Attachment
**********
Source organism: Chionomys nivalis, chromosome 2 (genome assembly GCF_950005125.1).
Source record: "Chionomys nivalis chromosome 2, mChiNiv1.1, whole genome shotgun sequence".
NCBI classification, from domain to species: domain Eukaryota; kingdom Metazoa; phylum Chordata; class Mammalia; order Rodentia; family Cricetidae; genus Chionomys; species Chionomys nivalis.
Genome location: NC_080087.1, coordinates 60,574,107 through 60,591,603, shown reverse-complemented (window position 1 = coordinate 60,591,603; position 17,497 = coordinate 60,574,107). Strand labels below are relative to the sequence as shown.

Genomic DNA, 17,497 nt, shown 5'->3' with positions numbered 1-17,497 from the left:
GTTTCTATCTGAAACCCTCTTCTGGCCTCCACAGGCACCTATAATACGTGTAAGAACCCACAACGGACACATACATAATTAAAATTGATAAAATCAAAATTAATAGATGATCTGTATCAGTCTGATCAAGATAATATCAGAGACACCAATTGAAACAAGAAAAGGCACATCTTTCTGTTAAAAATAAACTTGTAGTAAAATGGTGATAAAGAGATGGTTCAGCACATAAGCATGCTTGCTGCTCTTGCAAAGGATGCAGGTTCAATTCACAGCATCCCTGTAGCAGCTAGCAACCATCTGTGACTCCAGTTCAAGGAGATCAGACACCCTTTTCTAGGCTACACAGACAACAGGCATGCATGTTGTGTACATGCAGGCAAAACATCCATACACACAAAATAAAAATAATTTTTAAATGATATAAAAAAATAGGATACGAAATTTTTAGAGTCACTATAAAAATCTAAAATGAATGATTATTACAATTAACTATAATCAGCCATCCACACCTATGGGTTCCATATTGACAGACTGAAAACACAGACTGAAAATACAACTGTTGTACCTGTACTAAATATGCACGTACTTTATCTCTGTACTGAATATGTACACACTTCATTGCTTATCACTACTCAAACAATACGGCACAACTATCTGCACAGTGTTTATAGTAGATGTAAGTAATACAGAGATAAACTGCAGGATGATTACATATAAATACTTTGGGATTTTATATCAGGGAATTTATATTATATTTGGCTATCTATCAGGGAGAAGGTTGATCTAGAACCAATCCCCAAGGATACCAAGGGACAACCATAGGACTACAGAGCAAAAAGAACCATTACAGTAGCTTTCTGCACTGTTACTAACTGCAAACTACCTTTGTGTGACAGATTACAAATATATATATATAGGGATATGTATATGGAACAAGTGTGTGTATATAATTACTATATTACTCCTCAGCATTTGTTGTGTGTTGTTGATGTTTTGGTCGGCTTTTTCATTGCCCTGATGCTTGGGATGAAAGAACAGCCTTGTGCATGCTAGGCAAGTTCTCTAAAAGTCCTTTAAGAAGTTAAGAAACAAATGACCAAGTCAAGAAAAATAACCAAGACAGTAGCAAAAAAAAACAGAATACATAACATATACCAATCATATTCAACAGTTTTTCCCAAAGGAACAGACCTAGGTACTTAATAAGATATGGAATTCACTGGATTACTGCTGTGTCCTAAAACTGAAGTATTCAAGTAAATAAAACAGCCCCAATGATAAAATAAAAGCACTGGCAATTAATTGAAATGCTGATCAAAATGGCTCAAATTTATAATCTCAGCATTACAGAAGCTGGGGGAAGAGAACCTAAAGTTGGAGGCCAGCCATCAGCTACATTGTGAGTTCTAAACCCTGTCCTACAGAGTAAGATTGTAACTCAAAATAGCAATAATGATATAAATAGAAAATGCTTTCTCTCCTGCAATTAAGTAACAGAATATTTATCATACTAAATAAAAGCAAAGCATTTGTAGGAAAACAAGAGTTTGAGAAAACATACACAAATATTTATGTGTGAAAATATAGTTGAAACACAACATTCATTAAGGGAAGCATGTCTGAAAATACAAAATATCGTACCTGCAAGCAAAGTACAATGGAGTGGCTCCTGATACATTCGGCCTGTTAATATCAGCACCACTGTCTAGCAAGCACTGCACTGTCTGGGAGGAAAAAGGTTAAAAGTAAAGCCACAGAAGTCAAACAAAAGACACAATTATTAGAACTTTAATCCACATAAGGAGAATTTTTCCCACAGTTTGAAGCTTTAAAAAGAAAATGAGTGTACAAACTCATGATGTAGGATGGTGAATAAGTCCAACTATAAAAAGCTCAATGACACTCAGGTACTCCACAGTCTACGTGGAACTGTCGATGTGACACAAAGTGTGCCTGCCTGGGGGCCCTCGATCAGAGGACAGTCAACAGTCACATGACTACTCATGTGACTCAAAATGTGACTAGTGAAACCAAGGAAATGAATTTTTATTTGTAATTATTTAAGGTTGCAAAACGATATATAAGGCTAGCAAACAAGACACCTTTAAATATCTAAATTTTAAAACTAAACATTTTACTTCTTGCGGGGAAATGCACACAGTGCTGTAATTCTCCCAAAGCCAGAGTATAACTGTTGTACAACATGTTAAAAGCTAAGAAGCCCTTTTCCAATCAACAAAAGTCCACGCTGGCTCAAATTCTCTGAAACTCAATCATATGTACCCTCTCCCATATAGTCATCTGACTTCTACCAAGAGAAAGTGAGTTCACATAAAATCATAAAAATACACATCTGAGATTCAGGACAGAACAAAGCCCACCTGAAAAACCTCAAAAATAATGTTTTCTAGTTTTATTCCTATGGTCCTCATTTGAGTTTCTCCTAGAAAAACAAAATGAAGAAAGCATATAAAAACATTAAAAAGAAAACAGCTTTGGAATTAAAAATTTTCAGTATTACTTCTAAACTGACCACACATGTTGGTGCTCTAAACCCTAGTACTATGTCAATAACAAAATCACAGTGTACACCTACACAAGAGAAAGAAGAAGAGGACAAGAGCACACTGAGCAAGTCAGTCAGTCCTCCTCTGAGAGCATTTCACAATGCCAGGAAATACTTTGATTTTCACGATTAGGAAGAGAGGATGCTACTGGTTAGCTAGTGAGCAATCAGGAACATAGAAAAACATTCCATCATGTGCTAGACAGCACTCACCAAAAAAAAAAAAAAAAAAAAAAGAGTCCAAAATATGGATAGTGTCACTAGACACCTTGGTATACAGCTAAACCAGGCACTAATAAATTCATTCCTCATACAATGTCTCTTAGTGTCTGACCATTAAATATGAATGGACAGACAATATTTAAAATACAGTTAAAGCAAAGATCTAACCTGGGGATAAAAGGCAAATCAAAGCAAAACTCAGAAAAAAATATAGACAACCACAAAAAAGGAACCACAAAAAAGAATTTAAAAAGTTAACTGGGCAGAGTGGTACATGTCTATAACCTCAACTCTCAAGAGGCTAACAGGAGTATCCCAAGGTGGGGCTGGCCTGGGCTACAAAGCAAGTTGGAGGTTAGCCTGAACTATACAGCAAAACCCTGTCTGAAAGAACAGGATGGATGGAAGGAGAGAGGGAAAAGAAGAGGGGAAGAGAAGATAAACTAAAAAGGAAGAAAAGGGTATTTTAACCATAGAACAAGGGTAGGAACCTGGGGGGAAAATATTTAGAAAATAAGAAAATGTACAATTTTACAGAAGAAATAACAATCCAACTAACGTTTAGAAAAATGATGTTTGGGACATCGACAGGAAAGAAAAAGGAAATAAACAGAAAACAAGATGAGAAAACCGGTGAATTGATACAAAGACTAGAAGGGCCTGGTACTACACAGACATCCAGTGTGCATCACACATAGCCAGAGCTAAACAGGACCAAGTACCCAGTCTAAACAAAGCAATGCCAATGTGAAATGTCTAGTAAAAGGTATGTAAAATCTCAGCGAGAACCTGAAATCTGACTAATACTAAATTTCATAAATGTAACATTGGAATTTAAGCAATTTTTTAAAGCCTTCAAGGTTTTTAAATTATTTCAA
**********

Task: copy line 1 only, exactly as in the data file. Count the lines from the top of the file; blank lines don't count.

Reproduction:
Source organism: Chionomys nivalis, chromosome 2 (genome assembly GCF_950005125.1).